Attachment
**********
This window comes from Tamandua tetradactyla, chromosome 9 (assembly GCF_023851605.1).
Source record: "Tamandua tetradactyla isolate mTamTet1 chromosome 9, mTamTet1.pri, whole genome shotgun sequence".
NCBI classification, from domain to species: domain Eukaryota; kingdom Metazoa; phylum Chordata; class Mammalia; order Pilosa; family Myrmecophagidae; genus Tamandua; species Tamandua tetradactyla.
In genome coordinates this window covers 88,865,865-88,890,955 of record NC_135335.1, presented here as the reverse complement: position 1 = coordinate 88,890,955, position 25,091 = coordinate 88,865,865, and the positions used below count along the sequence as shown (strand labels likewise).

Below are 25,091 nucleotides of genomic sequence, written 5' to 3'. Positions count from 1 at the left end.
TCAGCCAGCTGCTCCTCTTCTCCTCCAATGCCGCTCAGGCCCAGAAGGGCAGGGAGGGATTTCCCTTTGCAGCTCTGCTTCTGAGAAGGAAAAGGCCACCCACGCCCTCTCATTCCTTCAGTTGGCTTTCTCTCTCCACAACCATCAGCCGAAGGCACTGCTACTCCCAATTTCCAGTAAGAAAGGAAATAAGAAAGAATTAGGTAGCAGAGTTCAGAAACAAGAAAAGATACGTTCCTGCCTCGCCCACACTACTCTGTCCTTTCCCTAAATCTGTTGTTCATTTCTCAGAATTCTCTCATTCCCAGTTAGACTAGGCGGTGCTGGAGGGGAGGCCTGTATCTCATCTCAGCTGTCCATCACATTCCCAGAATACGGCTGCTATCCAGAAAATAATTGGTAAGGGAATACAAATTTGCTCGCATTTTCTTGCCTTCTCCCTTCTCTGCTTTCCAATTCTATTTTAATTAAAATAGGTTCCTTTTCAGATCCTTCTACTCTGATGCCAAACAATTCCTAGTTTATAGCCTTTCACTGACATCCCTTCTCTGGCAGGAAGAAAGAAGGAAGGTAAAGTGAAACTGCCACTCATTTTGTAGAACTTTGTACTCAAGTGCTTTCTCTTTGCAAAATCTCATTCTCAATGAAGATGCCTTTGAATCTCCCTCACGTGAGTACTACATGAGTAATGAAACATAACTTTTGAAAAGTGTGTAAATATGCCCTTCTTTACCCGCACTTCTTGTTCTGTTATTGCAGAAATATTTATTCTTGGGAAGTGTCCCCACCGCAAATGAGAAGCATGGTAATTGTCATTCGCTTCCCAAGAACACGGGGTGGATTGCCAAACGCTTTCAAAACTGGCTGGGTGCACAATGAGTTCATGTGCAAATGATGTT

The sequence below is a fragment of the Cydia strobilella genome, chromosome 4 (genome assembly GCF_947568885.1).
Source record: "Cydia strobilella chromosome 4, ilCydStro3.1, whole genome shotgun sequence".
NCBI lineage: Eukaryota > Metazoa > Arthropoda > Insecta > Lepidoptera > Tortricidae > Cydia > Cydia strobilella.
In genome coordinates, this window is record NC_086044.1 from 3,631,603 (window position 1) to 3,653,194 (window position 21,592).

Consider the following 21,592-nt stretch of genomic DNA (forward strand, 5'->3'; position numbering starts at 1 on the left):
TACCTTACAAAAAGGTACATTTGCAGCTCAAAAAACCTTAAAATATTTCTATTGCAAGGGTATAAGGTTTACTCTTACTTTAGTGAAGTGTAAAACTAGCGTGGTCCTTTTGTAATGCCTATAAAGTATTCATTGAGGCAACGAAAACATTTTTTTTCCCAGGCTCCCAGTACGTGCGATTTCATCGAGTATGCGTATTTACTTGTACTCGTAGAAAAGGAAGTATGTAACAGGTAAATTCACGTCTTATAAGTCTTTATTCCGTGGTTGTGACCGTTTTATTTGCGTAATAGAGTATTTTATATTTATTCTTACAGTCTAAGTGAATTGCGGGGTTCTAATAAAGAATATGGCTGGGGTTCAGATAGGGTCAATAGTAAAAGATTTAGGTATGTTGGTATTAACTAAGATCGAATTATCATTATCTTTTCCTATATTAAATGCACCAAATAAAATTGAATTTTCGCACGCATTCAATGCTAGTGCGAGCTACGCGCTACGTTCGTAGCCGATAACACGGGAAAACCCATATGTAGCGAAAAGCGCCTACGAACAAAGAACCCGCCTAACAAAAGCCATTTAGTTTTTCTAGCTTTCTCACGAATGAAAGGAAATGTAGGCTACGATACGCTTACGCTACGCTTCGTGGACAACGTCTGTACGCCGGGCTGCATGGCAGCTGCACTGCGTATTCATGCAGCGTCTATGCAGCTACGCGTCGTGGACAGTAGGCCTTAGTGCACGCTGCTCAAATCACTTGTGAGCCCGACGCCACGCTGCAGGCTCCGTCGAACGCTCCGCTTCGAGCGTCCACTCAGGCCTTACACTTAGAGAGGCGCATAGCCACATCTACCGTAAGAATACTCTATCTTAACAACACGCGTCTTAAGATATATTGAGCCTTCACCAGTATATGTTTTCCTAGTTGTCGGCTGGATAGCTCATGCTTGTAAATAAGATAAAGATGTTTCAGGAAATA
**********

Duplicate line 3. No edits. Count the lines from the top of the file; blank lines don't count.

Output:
NCBI classification, from domain to species: domain Eukaryota; kingdom Metazoa; phylum Chordata; class Mammalia; order Pilosa; family Myrmecophagidae; genus Tamandua; species Tamandua tetradactyla.